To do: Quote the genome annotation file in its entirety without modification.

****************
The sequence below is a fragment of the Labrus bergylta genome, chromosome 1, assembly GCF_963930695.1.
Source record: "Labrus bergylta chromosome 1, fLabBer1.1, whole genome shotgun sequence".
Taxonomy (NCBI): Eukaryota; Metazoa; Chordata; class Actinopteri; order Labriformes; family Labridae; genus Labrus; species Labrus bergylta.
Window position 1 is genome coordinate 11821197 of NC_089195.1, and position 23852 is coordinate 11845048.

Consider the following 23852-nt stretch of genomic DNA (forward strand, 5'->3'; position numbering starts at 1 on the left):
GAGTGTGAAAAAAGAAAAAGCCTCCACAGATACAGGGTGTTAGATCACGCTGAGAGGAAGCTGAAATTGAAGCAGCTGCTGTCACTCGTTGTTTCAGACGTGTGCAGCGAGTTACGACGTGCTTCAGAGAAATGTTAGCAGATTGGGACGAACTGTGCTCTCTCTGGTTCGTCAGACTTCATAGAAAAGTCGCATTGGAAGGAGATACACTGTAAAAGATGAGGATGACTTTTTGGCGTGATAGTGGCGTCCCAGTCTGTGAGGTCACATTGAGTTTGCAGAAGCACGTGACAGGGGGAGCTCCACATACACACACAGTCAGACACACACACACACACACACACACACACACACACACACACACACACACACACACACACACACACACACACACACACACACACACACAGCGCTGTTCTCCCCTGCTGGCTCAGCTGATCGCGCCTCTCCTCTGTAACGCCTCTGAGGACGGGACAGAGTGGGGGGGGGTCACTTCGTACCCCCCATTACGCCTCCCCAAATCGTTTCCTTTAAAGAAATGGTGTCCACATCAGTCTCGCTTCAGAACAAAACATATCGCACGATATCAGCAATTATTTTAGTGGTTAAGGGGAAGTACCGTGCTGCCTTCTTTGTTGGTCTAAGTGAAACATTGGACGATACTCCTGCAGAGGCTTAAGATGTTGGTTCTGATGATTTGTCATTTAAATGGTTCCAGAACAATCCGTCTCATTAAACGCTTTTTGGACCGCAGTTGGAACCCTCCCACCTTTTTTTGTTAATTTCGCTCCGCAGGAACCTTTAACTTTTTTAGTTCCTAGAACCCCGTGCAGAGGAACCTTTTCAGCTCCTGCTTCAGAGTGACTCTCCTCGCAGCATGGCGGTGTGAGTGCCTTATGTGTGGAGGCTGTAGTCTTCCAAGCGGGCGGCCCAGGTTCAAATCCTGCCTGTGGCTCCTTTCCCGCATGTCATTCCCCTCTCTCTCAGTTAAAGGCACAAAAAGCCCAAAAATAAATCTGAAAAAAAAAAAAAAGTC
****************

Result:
The sequence below is a fragment of the Labrus bergylta genome, chromosome 1, assembly GCF_963930695.1.
Source record: "Labrus bergylta chromosome 1, fLabBer1.1, whole genome shotgun sequence".
Taxonomy (NCBI): Eukaryota; Metazoa; Chordata; class Actinopteri; order Labriformes; family Labridae; genus Labrus; species Labrus bergylta.
Window position 1 is genome coordinate 11821197 of NC_089195.1, and position 23852 is coordinate 11845048.

Consider the following 23852-nt stretch of genomic DNA (forward strand, 5'->3'; position numbering starts at 1 on the left):
GAGTGTGAAAAAAGAAAAAGCCTCCACAGATACAGGGTGTTAGATCACGCTGAGAGGAAGCTGAAATTGAAGCAGCTGCTGTCACTCGTTGTTTCAGACGTGTGCAGCGAGTTACGACGTGCTTCAGAGAAATGTTAGCAGATTGGGACGAACTGTGCTCTCTCTGGTTCGTCAGACTTCATAGAAAAGTCGCATTGGAAGGAGATACACTGTAAAAGATGAGGATGACTTTTTGGCGTGATAGTGGCGTCCCAGTCTGTGAGGTCACATTGAGTTTGCAGAAGCACGTGACAGGGGGAGCTCCACATACACACACAGTCAGACACACACACACACACACACACACACACACACACACACACACACACACACACACACACACACACACACACACACACACACACACACAGCGCTGTTCTCCCCTGCTGGCTCAGCTGATCGCGCCTCTCCTCTGTAACGCCTCTGAGGACGGGACAGAGTGGGGGGGGGTCACTTCGTACCCCCCATTACGCCTCCCCAAATCGTTTCCTTTAAAGAAATGGTGTCCACATCAGTCTCGCTTCAGAACAAAACATATCGCACGATATCAGCAATTATTTTAGTGGTTAAGGGGAAGTACCGTGCTGCCTTCTTTGTTGGTCTAAGTGAAACATTGGACGATACTCCTGCAGAGGCTTAAGATGTTGGTTCTGATGATTTGTCATTTAAATGGTTCCAGAACAATCCGTCTCATTAAACGCTTTTTGGACCGCAGTTGGAACCCTCCCACCTTTTTTTGTTAATTTCGCTCCGCAGGAACCTTTAACTTTTTTAGTTCCTAGAACCCCGTGCAGAGGAACCTTTTCAGCTCCTGCTTCAGAGTGACTCTCCTCGCAGCATGGCGGTGTGAGTGCCTTATGTGTGGAGGCTGTAGTCTTCCAAGCGGGCGGCCCAGGTTCAAATCCTGCCTGTGGCTCCTTTCCCGCATGTCATTCCCCTCTCTCTCAGTTAAAGGCACAAAAAGCCCAAAAATAAATCTGAAAAAAAAAAAAAAGTC